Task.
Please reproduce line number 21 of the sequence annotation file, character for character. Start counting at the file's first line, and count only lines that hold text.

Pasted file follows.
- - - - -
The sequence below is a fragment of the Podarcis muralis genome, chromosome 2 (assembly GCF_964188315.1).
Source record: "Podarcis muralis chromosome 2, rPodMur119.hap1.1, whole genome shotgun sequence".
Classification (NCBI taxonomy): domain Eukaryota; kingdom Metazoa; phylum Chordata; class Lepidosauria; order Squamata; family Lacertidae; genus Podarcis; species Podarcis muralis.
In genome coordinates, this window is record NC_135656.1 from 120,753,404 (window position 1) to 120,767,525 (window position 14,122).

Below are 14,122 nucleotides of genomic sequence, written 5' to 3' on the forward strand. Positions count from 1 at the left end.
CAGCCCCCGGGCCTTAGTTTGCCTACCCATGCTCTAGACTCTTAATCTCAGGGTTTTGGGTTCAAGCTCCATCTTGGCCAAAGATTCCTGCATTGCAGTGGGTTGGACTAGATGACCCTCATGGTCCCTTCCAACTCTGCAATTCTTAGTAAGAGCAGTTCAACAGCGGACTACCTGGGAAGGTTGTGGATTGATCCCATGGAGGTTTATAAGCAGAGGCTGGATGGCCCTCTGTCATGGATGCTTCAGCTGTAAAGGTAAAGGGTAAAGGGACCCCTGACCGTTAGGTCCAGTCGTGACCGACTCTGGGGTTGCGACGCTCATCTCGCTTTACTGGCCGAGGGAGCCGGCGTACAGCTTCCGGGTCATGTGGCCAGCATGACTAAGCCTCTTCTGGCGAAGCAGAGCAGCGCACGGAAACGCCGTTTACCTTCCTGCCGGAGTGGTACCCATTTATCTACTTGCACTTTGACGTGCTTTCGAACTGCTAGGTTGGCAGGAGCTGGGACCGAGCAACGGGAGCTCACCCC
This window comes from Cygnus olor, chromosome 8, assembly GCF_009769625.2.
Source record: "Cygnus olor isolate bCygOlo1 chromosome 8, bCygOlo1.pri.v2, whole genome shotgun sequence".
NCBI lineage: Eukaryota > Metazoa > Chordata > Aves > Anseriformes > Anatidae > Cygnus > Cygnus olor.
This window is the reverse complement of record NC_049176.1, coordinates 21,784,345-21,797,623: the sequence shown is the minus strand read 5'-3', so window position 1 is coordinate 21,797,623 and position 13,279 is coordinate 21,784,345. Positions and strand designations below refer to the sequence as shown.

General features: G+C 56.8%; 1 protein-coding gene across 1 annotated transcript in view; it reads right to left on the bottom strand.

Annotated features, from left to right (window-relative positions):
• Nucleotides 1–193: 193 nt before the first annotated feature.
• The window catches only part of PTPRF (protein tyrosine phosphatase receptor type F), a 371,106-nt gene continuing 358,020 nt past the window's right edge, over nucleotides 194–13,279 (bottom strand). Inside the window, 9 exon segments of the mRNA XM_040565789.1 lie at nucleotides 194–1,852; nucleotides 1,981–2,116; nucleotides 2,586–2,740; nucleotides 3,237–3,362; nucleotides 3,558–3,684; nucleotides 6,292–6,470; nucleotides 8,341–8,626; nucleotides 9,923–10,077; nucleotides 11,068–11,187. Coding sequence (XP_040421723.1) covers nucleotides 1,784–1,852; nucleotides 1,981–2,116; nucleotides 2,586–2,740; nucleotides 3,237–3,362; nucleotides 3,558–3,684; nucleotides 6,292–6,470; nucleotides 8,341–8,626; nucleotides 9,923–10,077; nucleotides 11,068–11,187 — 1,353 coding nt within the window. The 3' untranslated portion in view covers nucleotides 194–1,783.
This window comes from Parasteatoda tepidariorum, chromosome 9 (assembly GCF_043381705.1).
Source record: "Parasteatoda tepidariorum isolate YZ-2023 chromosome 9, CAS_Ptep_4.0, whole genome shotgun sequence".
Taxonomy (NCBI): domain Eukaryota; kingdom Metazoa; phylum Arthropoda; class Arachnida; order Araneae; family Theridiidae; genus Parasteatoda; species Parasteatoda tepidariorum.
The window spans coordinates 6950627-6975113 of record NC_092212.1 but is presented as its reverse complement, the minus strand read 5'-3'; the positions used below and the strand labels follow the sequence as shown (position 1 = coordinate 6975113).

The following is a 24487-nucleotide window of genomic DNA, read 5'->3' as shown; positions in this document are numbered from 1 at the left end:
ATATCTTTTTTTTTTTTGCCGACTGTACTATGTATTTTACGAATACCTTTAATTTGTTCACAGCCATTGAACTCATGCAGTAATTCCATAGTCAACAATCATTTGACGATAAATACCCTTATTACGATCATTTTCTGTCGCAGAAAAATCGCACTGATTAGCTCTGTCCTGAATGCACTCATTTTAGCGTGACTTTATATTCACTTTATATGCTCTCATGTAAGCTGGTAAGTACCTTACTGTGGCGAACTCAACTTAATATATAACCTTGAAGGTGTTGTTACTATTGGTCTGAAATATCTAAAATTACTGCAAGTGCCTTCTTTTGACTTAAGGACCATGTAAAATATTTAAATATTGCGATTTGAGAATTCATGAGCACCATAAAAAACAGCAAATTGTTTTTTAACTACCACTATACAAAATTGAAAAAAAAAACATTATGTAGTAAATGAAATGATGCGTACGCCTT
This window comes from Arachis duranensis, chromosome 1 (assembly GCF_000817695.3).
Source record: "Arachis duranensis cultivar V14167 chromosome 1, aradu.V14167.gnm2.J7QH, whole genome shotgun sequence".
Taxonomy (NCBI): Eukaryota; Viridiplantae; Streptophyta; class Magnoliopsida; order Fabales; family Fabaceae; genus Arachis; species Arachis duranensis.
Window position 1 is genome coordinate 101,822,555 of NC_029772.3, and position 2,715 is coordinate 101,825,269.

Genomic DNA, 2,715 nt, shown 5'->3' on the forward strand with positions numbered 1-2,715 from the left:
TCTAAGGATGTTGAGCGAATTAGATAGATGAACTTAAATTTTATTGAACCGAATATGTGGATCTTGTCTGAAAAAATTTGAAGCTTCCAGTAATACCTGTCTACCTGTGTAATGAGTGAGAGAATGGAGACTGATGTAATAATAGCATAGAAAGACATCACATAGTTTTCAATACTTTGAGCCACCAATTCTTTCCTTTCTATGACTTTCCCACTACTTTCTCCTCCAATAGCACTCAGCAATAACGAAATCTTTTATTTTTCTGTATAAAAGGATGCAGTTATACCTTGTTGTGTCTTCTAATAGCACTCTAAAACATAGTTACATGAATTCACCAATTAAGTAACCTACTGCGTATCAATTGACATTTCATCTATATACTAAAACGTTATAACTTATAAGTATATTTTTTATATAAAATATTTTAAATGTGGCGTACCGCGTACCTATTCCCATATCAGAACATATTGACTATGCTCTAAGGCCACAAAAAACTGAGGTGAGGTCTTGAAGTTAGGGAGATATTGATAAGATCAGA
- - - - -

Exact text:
This window comes from Arachis duranensis, chromosome 1 (assembly GCF_000817695.3).